For centralized IT, the problem of shadow IT may seem insurmountable, with new cloud-based apps making their way into the hands of business users on a steady basis. But there are steps IT can and should take to compete with and minimize the disruption caused by shadow IT. In this webcast presentation, Derek Lonsdale, IT transformation leader and Lean expert for PA Consulting, discusses one of those key steps: understanding business processes. Hear why Lonsdale says it's so important to think in terms of business outcomes rather than technology.
Editor's note: The following is a transcript of the third of five parts of Lonsdale's webcast presentation on coping with shadow IT.
Derek Lonsdale: I was talking to some of my colleagues in Europe last week and I came across a couple of interviews. One was with Patty Hatter, who is the CIO and … SVP of operations in McAfee, and they had an issue with renegade IT when Patty took on the CIO role, and her strategy was, 'We have to fix IT. The business will continue to go outside of IT if we don't fix it. If we fix it, then the business will come back to us.' And her strategy worked. I think, less than a year later the business was coming back and saying, 'Well, you're doing a really good job, IT. Can we take these services back from our providers and give them to you?'
I also worked for a Boston biotech chief technology officer. [His company] had an issue with renegade IT as well, and he stated that so long as the business approached IT first and asked for the service, if IT didn't have competitive services he was OK that they went elsewhere. He just wanted … the opportunity to compete and 'if we can't compete, let's advise where appropriate and we can help out.'
Ray Noonan, who's the CEO of Cogent [Ltd., of New Zealand], basically just shut down his IT and embedded it in his business. So, he totally went the other way around and said, 'Right, we're IT people; IT is our business; let's just merge it and have one IT in the business.' So, these interviews are on Transform IT and if you haven't come across it, they're well worth a visit.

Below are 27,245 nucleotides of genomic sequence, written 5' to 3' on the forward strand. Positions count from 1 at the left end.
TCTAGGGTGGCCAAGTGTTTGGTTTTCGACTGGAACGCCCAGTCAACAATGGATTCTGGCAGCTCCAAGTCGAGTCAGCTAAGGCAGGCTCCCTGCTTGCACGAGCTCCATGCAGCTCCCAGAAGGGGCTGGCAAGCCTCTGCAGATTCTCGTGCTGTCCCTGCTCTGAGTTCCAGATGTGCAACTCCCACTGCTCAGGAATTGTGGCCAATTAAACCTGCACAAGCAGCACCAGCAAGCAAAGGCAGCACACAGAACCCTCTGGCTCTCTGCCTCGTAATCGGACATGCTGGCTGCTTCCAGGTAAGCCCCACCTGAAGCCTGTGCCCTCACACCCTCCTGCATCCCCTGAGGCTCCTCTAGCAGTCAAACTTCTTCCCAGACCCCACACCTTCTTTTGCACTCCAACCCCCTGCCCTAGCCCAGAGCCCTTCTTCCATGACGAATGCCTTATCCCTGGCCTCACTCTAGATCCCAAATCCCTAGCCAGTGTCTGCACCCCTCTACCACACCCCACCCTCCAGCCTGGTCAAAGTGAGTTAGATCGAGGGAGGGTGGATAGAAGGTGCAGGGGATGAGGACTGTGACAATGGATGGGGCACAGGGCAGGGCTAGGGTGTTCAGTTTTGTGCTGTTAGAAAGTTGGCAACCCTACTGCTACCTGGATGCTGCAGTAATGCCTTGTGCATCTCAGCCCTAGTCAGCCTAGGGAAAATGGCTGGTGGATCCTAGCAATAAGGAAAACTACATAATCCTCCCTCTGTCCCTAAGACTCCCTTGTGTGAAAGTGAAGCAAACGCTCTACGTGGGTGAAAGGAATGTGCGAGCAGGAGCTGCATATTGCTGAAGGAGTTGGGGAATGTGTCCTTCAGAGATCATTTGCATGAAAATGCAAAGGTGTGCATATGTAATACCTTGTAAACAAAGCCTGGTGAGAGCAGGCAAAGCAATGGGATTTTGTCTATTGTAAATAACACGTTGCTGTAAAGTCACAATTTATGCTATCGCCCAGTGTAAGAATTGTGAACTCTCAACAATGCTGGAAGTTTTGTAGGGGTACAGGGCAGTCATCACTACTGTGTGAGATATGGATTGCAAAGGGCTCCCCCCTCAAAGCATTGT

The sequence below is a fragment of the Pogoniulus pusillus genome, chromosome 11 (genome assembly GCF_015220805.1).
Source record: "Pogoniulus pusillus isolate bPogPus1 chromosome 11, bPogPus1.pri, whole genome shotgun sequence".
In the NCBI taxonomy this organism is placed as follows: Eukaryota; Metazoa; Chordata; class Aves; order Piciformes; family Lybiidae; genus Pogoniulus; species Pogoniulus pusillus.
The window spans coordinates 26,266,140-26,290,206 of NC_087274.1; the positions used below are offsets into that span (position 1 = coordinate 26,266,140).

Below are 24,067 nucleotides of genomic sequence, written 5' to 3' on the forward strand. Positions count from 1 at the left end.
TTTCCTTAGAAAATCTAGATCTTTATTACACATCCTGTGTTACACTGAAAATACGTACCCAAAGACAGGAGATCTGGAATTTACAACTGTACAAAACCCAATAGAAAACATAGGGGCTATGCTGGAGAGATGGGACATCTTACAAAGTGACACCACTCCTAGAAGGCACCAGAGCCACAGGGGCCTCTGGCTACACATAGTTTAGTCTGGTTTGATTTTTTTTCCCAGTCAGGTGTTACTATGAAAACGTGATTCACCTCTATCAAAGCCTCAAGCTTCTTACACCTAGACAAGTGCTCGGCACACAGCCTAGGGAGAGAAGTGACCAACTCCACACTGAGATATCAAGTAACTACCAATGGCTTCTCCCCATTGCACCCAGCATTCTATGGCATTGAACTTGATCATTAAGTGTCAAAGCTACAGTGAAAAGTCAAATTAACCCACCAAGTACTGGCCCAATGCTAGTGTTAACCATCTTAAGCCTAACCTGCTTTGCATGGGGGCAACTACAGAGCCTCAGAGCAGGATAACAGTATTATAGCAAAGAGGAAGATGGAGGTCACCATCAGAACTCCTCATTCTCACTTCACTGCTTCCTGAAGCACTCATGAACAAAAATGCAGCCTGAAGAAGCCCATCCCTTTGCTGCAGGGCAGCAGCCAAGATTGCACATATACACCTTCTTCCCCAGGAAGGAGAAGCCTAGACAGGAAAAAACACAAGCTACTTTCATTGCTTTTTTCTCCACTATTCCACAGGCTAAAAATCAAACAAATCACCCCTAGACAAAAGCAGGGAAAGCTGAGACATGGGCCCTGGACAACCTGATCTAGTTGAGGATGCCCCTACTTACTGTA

I want to go back a little bit to this maturing of the end-user-facing processes because I think this is important. You can't just use the ITIL framework, which is the best practice brainwork for processes. The framework is great, but you have to use it to suit your organization. And you need to understand things like the fully lapsed time of your processes, and identify where there's waiting time, whether there's any rework or bottlenecks. There's a whole bunch of things that you can do to look at these processes, incident management and request fulfillment, from a slightly different angle. How do you reduce the waste? If there's a service desk ticket sitting in somebody's cube, that waiting time is waste. We want to get rid of it. If we have serial activities on a service request when there's the opportunity to do parallel activities, then that's waste. And onboarding is a great example of that, where, if an onboarding process is taking too long, it's probably because things are being done in sequence. And there's HR involved, there's IT involved, there's real estate involved. Let's parallel some of those activities so we can speed things up.
Having access to a well-structured knowledge base and retrieving things you want quickly is a way of getting rid of waste.
The reports that we deliver to the business [are] quite complex most of the time, they're not in business language most of the time, so let's focus on what the business wants. So, maturing end-user-facing processes, not just focusing on firefighting, are key things to do to allow us the right to deliver services.